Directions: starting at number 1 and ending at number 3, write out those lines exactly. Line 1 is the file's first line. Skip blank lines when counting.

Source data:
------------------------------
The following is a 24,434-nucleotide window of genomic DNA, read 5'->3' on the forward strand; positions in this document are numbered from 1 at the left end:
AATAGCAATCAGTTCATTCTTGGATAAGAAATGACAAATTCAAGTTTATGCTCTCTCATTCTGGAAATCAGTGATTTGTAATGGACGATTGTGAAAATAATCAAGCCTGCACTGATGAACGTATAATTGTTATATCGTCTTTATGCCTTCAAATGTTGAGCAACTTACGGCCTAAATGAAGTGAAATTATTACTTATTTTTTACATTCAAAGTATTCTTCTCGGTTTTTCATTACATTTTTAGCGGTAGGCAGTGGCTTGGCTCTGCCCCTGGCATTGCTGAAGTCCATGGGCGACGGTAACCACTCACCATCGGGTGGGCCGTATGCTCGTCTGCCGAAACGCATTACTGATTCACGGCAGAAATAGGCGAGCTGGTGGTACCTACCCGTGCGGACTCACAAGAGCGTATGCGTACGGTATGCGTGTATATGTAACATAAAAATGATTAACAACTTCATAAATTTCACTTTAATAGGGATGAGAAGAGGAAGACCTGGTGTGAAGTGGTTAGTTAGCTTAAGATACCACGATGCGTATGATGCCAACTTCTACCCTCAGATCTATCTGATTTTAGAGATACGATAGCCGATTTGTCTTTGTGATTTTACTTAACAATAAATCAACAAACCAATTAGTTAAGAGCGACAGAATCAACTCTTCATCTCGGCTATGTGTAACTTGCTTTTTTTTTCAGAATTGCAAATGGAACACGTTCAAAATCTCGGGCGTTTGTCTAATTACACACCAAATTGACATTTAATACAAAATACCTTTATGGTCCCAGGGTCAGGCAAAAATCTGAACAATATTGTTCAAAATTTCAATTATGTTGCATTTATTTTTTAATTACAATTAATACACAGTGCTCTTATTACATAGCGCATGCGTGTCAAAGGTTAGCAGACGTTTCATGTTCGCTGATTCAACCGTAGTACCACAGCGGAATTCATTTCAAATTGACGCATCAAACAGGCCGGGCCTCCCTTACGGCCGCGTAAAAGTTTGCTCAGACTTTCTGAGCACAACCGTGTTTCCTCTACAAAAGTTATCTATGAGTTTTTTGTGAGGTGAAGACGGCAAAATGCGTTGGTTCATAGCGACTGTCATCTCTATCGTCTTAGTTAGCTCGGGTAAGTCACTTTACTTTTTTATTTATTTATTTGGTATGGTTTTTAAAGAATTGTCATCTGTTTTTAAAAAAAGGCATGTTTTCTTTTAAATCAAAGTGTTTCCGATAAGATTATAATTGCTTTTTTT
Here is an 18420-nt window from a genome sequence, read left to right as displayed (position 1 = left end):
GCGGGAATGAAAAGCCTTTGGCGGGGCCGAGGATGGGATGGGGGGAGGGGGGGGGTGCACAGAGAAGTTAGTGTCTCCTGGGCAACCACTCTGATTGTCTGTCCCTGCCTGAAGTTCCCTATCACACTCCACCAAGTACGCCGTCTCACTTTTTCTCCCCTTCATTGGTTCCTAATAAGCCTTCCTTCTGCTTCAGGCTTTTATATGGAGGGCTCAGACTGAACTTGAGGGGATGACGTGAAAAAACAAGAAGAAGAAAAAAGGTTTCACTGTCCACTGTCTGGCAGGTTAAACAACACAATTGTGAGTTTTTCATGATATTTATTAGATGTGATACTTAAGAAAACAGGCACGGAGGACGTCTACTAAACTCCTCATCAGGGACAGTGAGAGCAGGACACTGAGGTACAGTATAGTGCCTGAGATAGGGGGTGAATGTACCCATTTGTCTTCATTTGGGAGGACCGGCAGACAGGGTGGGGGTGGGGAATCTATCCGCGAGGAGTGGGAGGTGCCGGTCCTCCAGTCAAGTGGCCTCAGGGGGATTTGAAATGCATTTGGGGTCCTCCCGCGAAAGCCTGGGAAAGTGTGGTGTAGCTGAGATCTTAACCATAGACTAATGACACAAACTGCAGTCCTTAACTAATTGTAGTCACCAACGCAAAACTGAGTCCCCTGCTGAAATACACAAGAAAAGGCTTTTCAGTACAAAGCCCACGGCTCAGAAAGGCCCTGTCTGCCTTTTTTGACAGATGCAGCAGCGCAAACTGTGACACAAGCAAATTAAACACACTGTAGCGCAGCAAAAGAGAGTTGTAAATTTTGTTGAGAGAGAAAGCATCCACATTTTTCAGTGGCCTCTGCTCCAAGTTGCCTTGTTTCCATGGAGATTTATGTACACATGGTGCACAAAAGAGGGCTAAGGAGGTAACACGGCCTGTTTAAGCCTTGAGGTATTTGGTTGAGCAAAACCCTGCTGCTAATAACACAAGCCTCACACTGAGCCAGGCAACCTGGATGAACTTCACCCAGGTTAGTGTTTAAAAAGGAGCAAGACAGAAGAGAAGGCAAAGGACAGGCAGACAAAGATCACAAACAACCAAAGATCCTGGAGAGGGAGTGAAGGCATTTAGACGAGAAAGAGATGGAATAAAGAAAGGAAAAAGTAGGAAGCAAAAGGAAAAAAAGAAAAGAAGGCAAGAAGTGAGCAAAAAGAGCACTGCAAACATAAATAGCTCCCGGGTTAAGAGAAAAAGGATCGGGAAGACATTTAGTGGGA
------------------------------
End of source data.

The following is a 24,434-nucleotide window of genomic DNA, read 5'->3' on the forward strand; positions in this document are numbered from 1 at the left end:
AATAGCAATCAGTTCATTCTTGGATAAGAAATGACAAATTCAAGTTTATGCTCTCTCATTCTGGAAATCAGTGATTTGTAATGGACGATTGTGAAAATAATCAAGCCTGCACTGATGAACGTATAATTGTTATATCGTCTTTATGCCTTCAAATGTTGAGCAACTTACGGCCTAAATGAAGTGAAATTATTACTTATTTTTTACATTCAAAGTATTCTTCTCGGTTTTTCATTACATTTTTAGCGGTAGGCAGTGGCTTGGCTCTGCCCCTGGCATTGCTGAAGTCCATGGGCGACGGTAACCACTCACCATCGGGTGGGCCGTATGCTCGTCTGCCGAAACGCATTACTGATTCACGGCAGAAATAGGCGAGCTGGTGGTACCTACCCGTGCGGACTCACAAGAGCGTATGCGTACGGTATGCGTGTATATGTAACATAAAAATGATTAACAACTTCATAAATTTCACTTTAATAGGGATGAGAAGAGGAAGACCTGGTGTGAAGTGGTTAGTTAGCTTAAGATACCACGATGCGTATGATGCCAACTTCTACCCTCAGATCTATCTGATTTTAGAGATACGATAGCCGATTTGTCTTTGTGATTTTACTTAACAATAAATCAACAAACCAATTAGTTAAGAGCGACAGAATCAACTCTTCATCTCGGCTATGTGTAACTTGCTTTTTTTTTCAGAATTGCAAATGGAACACGTTCAAAATCTCGGGCGTTTGTCTAATTACACACCAAATTGACATTTAATACAAAATACCTTTATGGTCCCAGGGTCAGGCAAAAATCTGAACAATATTGTTCAAAATTTCAATTATGTTGCATTTATTTTTTAATTACAATTAATACACAGTGCTCTTATTACATAGCGCATGCGTGTCAAAGGTTAGCAGACGTTTCATGTTCGCTGATTCAACCGTAGTACCACAGCGGAATTCATTTCAAATTGACGCATCAAACAGGCCGGGCCTCCCTTACGGCCGCGTAAAAGTTTGCTCAGACTTTCTGAGCACAACCGTGTTTCCTCTACAAAAGTTATCTATGAGTTTTTTGTGAGGTGAAGACGGCAAAATGCGTTGGTTCATAGCGACTGTCATCTCTATCGTCTTAGTTAGCTCGGGTAAGTCACTTTACTTTTTTATTTATTTATTTGGTATGGTTTTTAAAGAATTGTCATCTGTTTTTAAAAAAAGGCATGTTTTCTTTTAAATCAAAGTGTTTCCGATAAGATTATAATTGCTTTTTTT
Here is an 18420-nt window from a genome sequence, read left to right as displayed (position 1 = left end):